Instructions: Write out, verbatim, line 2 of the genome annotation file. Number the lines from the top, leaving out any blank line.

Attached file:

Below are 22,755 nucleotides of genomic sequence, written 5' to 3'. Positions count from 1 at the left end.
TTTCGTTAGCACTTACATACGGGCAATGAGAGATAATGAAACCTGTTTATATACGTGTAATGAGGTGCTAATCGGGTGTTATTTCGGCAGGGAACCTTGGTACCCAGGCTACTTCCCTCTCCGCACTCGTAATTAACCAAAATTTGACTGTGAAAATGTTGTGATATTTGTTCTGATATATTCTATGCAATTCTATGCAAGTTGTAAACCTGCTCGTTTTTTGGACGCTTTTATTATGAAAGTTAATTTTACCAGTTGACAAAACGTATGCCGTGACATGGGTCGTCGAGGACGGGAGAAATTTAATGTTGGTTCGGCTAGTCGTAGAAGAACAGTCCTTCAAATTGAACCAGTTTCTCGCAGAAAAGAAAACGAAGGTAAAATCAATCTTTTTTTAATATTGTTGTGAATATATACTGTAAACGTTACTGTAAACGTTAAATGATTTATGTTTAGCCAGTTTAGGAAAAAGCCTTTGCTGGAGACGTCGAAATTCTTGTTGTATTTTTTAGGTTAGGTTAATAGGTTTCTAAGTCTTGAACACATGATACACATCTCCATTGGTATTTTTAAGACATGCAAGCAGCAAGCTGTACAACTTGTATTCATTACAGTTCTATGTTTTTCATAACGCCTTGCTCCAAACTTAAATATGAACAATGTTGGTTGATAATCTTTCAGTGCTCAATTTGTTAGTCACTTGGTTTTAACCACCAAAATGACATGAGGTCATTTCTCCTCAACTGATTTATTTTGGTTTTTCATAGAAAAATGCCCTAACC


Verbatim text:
TTTCGTTAGCACTTACATACGGGCAATGAGAGATAATGAAACCTGTTTATATACGTGTAATGAGGTGCTAATCGGGTGTTATTTCGGCAGGGAACCTTGGTACCCAGGCTACTTCCCTCTCCGCACTCGTAATTAACCAAAATTTGACTGTGAAAATGTTGTGATATTTGTTCTGATATATTCTATGCAATTCTATGCAAGTTGTAAACCTGCTCGTTTTTTGGACGCTTTTATTATGAAAGTTAATTTTACCAGTTGACAAAACGTATGCCGTGACATGGGTCGTCGAGGACGGGAGAAATTTAATGTTGGTTCGGCTAGTCGTAGAAGAACAGTCCTTCAAATTGAACCAGTTTCTCGCAGAAAAGAAAACGAAGGTAAAATCAATCTTTTTTTAATATTGTTGTGAATATATACTGTAAACGTTACTGTAAACGTTAAATGATTTATGTTTAGCCAGTTTAGGAAAAAGCCTTTGCTGGAGACGTCGAAATTCTTGTTGTATTTTTTAGGTTAGGTTAATAGGTTTCTAAGTCTTGAACACATGATACACATCTCCATTGGTATTTTTAAGACATGCAAGCAGCAAGCTGTACAACTTGTATTCATTACAGTTCTATGTTTTTCATAACGCCTTGCTCCAAACTTAAATATGAACAATGTTGGTTGATAATCTTTCAGTGCTCAATTTGTTAGTCACTTGGTTTTAACCACCAAAATGACATGAGGTCATTTCTCCTCAACTGATTTATTTTGGTTTTTCATAGAAAAATGCCCTAACC